Reid didn't just help get Nevada off coal—he poured his energy into building the state into a renewable energy powerhouse, one which generates more clean energy per capita than any other. He began holding a series of Clean Energy Summits in Las Vegas which brought renewable energy advocates together to strategize and build their sector, and when he announced his retirement, clean energy was one of the top priorities Nevadans expected him to pursue during his last two years.
But his environmental record was not confined to energy. During the second George Bush Administration, Reid was often the environmental movement’s stopper on issues ranging from clean air to water and public lands. He created Nevada’s first National Park—Great Basin—fought for the protection of Lake Tahoe, made the restoration of Nevada’s two desert lakes, Pyramid and Walker, a personal passion, and added hundreds of thousands of acres to Nevada’s share of the national Wilderness System.
Reid was a Senate traditionalist. Ironically he was sadly forced to leave as legacy the first significant changes in the powers of a Senate majority since the 1960’s. Beginning with Senator Bob Dole’s response to Bill Clinton’s 1992 victory, Senate Republicans converted the filibuster from an occasional Senate show stopper into a regular, debilitating and unprecedented minority freeze of virtually all legislative action. This was a revolutionary change—but it didn't require changing the rules—just Minority leader behavior. When Mitch McConnell took this practice to unprecedented levels after the election of Barack Obama, paralyzing the federal government, Reid first tried to reach a gentleman’s agreement with McConnell, against the arguments of younger Senators who thought that the Senate’s traditions had to yield to political reality. Finally, in November 2013, Reid led his Democratic majority to eliminate the filibuster for most Presidential nominees—and did so using a parliamentary procedure that means that any future Majority leader who chooses could eliminate the filibuster altogether.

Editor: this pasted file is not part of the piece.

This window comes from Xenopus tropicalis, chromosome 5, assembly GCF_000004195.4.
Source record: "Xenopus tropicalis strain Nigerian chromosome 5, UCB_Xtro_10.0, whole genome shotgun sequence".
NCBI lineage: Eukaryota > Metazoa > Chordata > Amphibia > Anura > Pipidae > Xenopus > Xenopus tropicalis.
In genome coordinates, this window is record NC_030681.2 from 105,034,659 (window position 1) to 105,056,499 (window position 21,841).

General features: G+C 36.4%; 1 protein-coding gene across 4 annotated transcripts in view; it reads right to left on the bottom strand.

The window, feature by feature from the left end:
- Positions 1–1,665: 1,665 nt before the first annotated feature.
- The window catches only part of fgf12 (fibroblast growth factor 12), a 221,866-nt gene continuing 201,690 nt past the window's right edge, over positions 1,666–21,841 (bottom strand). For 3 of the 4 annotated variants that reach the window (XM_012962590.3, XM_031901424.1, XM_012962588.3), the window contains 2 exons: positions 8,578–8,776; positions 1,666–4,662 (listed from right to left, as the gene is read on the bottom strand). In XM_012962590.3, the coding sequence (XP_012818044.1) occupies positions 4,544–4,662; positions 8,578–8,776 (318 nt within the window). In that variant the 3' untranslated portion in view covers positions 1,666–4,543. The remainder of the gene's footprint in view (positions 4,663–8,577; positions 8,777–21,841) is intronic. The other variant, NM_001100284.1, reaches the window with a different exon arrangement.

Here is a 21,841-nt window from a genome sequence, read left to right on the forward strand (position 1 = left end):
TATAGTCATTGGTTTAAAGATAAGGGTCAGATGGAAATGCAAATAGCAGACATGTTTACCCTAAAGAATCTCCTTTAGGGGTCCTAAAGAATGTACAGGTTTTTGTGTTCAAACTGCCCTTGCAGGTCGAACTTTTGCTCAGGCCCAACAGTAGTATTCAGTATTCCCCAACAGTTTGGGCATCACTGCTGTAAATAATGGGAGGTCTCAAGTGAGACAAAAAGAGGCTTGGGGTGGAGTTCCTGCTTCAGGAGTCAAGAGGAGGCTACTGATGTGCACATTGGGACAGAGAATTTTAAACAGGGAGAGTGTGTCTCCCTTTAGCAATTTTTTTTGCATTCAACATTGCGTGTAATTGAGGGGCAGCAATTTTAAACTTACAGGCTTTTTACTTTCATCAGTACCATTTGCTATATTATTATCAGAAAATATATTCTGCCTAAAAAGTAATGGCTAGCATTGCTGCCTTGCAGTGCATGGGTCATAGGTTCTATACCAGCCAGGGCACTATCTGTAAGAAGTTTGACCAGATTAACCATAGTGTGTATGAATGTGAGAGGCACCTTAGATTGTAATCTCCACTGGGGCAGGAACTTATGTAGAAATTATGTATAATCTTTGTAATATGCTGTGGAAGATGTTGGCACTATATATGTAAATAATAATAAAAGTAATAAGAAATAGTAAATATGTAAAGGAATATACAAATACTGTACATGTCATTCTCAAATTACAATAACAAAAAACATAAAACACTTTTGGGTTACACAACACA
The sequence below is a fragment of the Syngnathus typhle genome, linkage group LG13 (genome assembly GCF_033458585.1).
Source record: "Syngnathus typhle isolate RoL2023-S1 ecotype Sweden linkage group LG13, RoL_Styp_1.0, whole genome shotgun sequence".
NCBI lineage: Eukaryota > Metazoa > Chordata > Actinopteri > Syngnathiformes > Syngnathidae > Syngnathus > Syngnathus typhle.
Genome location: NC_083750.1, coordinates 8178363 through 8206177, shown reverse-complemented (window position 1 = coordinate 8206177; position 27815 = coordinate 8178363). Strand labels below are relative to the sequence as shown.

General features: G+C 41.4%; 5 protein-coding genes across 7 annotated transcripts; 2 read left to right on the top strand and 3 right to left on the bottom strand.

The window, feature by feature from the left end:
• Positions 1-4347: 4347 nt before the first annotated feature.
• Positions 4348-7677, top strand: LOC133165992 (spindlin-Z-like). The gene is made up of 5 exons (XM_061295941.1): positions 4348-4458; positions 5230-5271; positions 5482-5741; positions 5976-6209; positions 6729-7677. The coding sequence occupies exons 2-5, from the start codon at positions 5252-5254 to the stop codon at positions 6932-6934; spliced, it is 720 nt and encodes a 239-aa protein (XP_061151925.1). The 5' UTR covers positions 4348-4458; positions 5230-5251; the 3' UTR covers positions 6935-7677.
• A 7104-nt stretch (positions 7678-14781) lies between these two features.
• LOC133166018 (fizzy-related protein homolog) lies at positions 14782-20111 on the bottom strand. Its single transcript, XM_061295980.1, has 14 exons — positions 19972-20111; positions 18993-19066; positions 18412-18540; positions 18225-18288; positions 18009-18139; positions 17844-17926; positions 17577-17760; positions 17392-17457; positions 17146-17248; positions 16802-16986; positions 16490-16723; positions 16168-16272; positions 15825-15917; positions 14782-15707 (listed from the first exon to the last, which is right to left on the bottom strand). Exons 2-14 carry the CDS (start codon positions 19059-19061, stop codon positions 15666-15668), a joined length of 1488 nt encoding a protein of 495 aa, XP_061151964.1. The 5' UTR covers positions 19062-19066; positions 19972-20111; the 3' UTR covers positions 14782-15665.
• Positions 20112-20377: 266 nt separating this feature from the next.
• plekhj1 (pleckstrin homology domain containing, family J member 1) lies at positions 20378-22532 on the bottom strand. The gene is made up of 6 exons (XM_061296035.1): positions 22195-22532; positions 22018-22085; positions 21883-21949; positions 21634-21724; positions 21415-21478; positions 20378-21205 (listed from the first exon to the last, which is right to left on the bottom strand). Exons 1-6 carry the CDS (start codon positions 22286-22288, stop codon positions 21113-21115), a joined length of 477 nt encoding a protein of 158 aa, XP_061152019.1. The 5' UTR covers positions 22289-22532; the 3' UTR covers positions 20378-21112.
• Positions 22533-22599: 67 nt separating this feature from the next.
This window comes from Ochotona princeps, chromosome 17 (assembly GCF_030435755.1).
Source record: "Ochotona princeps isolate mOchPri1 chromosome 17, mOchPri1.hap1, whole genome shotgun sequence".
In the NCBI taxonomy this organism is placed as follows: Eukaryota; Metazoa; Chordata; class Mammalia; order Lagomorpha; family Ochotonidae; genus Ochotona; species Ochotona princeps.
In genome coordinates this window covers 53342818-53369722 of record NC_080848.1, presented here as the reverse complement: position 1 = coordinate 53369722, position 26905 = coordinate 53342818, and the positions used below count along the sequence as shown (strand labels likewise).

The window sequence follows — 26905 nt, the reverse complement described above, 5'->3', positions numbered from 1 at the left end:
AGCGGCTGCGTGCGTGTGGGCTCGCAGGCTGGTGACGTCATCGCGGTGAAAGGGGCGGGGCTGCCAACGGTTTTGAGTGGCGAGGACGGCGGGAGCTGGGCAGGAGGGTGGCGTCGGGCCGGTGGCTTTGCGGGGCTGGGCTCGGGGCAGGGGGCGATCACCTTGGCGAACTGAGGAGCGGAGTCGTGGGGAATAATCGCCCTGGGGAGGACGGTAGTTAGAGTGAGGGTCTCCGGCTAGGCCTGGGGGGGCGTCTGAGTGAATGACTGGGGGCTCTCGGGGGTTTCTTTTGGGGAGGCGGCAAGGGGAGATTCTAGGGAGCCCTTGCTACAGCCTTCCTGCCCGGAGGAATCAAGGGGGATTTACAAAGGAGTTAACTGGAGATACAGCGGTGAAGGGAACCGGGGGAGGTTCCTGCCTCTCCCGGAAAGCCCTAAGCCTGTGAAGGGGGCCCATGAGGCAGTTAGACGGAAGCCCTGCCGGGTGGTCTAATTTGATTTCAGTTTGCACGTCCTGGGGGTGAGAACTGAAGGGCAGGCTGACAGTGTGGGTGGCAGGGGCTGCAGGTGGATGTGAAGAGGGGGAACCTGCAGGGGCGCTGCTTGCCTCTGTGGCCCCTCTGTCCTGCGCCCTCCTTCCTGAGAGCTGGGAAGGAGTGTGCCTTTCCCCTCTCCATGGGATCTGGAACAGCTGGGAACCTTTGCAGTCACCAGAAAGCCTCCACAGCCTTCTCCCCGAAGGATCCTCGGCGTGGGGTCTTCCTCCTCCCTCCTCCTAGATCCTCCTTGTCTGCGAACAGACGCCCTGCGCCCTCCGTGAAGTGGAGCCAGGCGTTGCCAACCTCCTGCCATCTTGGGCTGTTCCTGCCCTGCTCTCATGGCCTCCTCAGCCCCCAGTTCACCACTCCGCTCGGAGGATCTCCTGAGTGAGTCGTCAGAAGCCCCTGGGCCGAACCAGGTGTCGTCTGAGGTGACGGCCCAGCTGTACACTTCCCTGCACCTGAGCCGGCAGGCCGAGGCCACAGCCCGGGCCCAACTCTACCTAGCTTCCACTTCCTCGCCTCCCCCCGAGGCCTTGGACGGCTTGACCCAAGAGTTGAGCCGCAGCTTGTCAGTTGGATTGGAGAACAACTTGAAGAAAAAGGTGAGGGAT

Reid’s climate, environmental and political legacy is thus an unexpected one—hardly predictable from his origins as a hard-rock miner’s son, or his instincts as a cautious Senate traditionalist. It’s hard to identify his most important victory: That George Bush’s environmental legacy was less damaging than his wars? That Yucca Mountain spared the U.S. the economic and safety black swans that come with a nuclear revival? The shift in America’s energy future from Dick Cheney’s "coalageddon" to a clean energy revolution? Or the beginning of a democratic, majoritarian U.S. Senate—even against Reid’s preferences?
Harry Reid fought the battles of his time, chose wars of necessity not choice, and fought them for the values he cherished. The Senate will be a lesser place once he is gone.
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1. Stay Informed<p>A first order of business in pet evacuation planning is to understand and be ready for the possible threats in your area. Visit <a href="https://www.ready.gov/be-informed" target="_blank">Ready.gov</a> to learn more about preparing for potential disasters such as floods, hurricanes, and wildfires. Then pay attention to related updates by tuning <a href="http://www.weather.gov/nwr/" target="_blank">NOAA Weather Radio</a> to your local emergency station or using the <a href="https://www.fema.gov/mobile-app" target="_blank">FEMA app</a> to get National Weather Service alerts.</p>